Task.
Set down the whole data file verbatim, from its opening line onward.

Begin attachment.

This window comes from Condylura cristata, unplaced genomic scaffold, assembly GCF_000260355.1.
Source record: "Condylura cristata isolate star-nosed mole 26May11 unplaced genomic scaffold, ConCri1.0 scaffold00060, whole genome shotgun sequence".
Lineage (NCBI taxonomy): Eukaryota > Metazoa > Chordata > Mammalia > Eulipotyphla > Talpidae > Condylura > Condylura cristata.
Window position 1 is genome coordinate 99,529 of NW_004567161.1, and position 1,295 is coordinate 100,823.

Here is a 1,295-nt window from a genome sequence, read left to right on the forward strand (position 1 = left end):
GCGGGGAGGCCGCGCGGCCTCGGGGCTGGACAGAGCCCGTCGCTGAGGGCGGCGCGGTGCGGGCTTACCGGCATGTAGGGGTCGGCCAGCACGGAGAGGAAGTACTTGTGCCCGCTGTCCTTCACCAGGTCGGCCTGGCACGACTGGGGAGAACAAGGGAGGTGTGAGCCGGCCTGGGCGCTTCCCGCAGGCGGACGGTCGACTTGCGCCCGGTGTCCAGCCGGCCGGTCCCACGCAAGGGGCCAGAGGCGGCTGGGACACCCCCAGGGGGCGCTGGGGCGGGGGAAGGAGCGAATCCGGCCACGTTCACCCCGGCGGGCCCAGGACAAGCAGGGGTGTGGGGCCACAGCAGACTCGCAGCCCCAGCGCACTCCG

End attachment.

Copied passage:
This window comes from Condylura cristata, unplaced genomic scaffold, assembly GCF_000260355.1.
Source record: "Condylura cristata isolate star-nosed mole 26May11 unplaced genomic scaffold, ConCri1.0 scaffold00060, whole genome shotgun sequence".
Lineage (NCBI taxonomy): Eukaryota > Metazoa > Chordata > Mammalia > Eulipotyphla > Talpidae > Condylura > Condylura cristata.
Window position 1 is genome coordinate 99,529 of NW_004567161.1, and position 1,295 is coordinate 100,823.

Here is a 1,295-nt window from a genome sequence, read left to right on the forward strand (position 1 = left end):
GCGGGGAGGCCGCGCGGCCTCGGGGCTGGACAGAGCCCGTCGCTGAGGGCGGCGCGGTGCGGGCTTACCGGCATGTAGGGGTCGGCCAGCACGGAGAGGAAGTACTTGTGCCCGCTGTCCTTCACCAGGTCGGCCTGGCACGACTGGGGAGAACAAGGGAGGTGTGAGCCGGCCTGGGCGCTTCCCGCAGGCGGACGGTCGACTTGCGCCCGGTGTCCAGCCGGCCGGTCCCACGCAAGGGGCCAGAGGCGGCTGGGACACCCCCAGGGGGCGCTGGGGCGGGGGAAGGAGCGAATCCGGCCACGTTCACCCCGGCGGGCCCAGGACAAGCAGGGGTGTGGGGCCACAGCAGACTCGCAGCCCCAGCGCACTCCG